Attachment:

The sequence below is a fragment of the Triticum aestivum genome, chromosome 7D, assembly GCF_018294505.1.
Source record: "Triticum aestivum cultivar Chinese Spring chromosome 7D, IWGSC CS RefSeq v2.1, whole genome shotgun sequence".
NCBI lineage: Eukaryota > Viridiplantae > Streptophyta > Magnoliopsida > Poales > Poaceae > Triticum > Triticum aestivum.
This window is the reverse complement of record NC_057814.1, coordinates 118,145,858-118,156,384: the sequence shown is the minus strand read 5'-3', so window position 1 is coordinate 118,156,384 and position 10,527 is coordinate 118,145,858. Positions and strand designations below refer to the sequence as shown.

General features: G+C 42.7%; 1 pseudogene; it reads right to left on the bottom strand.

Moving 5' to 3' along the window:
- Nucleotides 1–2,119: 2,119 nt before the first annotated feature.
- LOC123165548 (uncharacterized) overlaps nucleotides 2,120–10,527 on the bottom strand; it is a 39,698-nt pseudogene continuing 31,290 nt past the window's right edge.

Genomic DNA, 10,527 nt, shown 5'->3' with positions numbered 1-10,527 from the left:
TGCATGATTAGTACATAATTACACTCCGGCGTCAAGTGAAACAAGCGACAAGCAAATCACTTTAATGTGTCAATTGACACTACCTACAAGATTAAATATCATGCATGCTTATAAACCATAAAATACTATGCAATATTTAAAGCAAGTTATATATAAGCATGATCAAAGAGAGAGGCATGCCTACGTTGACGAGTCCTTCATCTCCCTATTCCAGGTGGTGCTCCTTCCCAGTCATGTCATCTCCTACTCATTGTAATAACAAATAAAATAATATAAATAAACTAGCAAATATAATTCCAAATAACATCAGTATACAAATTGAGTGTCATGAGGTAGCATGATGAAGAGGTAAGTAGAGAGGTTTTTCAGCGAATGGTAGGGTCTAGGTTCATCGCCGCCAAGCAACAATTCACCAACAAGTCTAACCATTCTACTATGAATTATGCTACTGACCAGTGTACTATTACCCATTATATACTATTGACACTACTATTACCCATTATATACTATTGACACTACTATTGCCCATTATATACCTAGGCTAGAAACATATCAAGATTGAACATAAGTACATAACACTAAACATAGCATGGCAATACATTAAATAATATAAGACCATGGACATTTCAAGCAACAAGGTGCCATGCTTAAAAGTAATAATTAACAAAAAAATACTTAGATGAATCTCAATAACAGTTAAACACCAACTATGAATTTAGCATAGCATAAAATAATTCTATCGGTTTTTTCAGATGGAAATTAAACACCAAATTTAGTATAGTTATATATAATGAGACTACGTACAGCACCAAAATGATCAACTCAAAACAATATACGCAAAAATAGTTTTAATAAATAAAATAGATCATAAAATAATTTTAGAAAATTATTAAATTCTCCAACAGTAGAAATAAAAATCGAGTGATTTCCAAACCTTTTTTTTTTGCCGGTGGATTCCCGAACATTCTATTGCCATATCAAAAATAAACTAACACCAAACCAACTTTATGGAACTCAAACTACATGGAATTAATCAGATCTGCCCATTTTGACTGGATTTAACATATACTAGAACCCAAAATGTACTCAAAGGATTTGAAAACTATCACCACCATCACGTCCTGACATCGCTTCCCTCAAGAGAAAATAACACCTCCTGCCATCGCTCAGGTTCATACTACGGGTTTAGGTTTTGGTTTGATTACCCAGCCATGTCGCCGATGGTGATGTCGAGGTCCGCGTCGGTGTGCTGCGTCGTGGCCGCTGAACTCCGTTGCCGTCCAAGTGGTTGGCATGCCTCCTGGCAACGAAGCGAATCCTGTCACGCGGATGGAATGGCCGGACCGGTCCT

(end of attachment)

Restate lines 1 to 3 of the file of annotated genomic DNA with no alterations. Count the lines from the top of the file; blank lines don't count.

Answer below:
The sequence below is a fragment of the Triticum aestivum genome, chromosome 7D, assembly GCF_018294505.1.
Source record: "Triticum aestivum cultivar Chinese Spring chromosome 7D, IWGSC CS RefSeq v2.1, whole genome shotgun sequence".
NCBI lineage: Eukaryota > Viridiplantae > Streptophyta > Magnoliopsida > Poales > Poaceae > Triticum > Triticum aestivum.